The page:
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Enhance Your Crochet Or Fabrics With "CroBroidery!"

Updated on November 6, 2014
SheilaSchnauzies profile image

SheilaSchnauzies is a Miniature Schnauzer rescuer, writer, crochet designer, gardener, crafter, wife, mom & friend living in Omaha, NE.

What In The World Is "CroBroidery?" I'm Glad You Asked!

CroBroidery is simply the best term I could imagine for the technique of decorating my crocheted pieces that I have come up with! It's a little crochet... a little embroidery... but with no needles involved! Just your crochet hook, your crochet thread or embroidery floss, and a piece of crocheting or fabric that you want to embellish!

It all started with this potholder. I had this picture in my mind of a picket fence potholder. I had it all finished but the border, but all I could say was, "BLAH!" It was boring! What's a picket fence without some flowers growing alongside it? I had my big container of balls of crochet thread sitting here, picked out a color for a flower, and started playing around. It was a bit awkward at first but once I got the hang of doing something completely different, it was FUN!

The potholder I was working on ended up becoming a miniature work of art and I promise you it will never get used for cooking! Once I was done decorating it, I added a solid crocheted back (which conceals all the cut threads on the back side) and a border which makes the fence pickets stand out more, along with a hanging loop. You can find the pattern for my Picket Fence Potholder here on Squidoo.

Start with a brand new project - any object you have chosen to crochet, and decorate. Or do my CroBroidery technique on a cloth item, such as a cloth napkin, placemat, etc.

Choose virtually any kind of washable threads you like from sewing thread to crochet thread, embroidery floss, Kreinik threads, etc. (potholders are the exception, they should always be 100% cotton). You can mix thread types within a project in whatever way appeals to you!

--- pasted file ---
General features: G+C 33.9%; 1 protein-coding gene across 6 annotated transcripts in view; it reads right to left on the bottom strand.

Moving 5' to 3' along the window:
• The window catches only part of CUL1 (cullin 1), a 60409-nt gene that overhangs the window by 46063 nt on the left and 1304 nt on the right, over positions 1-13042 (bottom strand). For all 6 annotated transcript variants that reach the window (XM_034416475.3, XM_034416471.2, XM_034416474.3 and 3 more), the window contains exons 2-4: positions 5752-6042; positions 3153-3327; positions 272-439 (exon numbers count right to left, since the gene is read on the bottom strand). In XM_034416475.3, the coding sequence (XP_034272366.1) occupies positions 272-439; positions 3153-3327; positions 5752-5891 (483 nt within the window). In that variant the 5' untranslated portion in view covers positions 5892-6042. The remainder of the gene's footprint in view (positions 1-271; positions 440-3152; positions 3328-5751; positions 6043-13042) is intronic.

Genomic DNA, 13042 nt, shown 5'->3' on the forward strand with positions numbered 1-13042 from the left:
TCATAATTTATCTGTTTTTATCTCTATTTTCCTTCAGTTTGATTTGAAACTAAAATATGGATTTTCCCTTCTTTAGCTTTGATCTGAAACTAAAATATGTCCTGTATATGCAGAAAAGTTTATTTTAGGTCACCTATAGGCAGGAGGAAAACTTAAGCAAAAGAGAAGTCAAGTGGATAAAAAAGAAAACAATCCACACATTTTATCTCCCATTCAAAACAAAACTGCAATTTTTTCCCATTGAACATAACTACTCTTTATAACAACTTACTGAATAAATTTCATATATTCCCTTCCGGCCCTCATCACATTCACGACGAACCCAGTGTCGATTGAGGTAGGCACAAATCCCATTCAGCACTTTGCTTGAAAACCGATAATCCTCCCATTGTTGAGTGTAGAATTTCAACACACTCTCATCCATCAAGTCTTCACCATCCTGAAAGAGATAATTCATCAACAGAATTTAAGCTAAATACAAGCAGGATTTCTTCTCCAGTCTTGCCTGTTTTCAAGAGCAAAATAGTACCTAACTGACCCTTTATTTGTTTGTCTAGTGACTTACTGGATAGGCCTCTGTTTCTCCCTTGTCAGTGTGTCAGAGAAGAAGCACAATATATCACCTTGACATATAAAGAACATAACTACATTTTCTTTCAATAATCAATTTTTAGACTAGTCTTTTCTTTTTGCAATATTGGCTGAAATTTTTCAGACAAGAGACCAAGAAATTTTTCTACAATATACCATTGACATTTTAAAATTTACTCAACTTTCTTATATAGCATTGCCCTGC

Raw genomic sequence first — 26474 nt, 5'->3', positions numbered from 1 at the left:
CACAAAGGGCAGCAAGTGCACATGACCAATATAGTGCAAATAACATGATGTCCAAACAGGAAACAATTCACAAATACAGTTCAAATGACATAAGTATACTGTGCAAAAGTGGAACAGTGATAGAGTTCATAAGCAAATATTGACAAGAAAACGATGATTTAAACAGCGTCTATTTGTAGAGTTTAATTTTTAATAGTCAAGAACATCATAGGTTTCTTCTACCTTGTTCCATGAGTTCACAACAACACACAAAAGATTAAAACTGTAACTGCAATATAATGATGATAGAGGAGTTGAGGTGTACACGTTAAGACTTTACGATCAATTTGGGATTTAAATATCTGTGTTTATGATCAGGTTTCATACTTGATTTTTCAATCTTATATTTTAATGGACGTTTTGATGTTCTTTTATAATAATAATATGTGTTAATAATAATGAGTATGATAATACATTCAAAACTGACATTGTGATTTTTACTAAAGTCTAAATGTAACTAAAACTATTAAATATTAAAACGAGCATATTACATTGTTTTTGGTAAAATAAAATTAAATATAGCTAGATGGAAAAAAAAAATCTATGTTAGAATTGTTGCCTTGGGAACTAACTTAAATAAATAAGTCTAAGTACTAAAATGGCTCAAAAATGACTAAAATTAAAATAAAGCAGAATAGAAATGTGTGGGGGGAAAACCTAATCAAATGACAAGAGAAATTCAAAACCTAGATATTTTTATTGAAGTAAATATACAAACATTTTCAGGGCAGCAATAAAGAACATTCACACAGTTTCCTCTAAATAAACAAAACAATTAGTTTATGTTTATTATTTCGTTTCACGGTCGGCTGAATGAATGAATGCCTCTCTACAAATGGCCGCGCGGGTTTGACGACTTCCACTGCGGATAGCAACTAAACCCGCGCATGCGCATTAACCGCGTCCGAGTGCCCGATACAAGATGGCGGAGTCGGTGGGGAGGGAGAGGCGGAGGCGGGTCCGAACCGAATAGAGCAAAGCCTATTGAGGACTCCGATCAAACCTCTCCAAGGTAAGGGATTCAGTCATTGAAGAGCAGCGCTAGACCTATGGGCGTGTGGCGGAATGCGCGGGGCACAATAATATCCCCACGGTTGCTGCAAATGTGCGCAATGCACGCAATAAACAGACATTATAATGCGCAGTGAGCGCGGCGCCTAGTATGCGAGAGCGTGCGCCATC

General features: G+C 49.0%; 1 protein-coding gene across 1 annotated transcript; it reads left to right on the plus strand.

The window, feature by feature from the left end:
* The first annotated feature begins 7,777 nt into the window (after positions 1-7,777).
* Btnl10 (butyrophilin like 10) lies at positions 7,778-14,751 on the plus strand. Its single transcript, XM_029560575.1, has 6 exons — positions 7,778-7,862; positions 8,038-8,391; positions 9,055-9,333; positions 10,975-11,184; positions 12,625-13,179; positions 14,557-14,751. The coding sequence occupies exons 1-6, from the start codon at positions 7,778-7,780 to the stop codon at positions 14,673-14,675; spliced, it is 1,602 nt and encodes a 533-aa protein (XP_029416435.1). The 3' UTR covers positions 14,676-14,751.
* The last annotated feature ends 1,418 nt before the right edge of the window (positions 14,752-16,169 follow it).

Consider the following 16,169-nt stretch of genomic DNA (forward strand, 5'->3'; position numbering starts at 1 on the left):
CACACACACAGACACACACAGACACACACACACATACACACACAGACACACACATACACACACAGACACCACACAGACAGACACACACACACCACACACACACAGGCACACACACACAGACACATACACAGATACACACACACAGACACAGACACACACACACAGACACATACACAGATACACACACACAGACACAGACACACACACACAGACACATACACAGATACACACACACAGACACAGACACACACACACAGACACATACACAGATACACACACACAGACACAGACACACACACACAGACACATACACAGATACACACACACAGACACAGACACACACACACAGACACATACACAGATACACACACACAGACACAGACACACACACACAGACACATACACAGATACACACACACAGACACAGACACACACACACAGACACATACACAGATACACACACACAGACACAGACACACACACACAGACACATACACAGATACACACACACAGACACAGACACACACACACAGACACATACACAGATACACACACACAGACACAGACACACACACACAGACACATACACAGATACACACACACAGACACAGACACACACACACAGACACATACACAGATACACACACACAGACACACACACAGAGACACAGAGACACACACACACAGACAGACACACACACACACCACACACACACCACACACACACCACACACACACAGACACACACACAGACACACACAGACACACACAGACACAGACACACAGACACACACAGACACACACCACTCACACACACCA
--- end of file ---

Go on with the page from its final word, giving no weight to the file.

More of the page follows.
I'm already envisioning a multitude of things I would like to do with this technique. It is quickly becoming addictive! A new way to work with our crochet hooks and pretty threads - what's not to love about that!

My Picket Fence Potholder In Progress

My Picket Fence Potholder In Progress
My Picket Fence Potholder In Progress

The Schnauzer Difficulty Rating!

The Schnauzer Difficulty Rating!
The Schnauzer Difficulty Rating!

The Perfect Holder For Threads For Doing CroBroidery!

I just discovered this bowl and have just ordered one for myself! It is absolutely perfect, it would hold all my multiple Kreinik spools or several balls of Perle cotton then run them all through the holder. This thing is amazing!

Ceramic Yarn Bowls - One of a kind Handmade works of art!
Ceramic Yarn Bowls - One of a kind Handmade works of art!

When you click this, you will see the many varieties and styles available!


What You Will Need...

- Any crocheted, knit, or fabric object you wish to embellish

- Your choice of threads - sewing threads, crochet thread, embroidery floss, Kreinik threads, etc.

- Crochet hook in appropriate size for strand you're working with. Example – some of the flowers shown on my potholder were done with one strand of Perle #8 cotton. Other flowers were done with 5 strands of plain sewing thread. I used a size 8 crochet hook to crochet both types.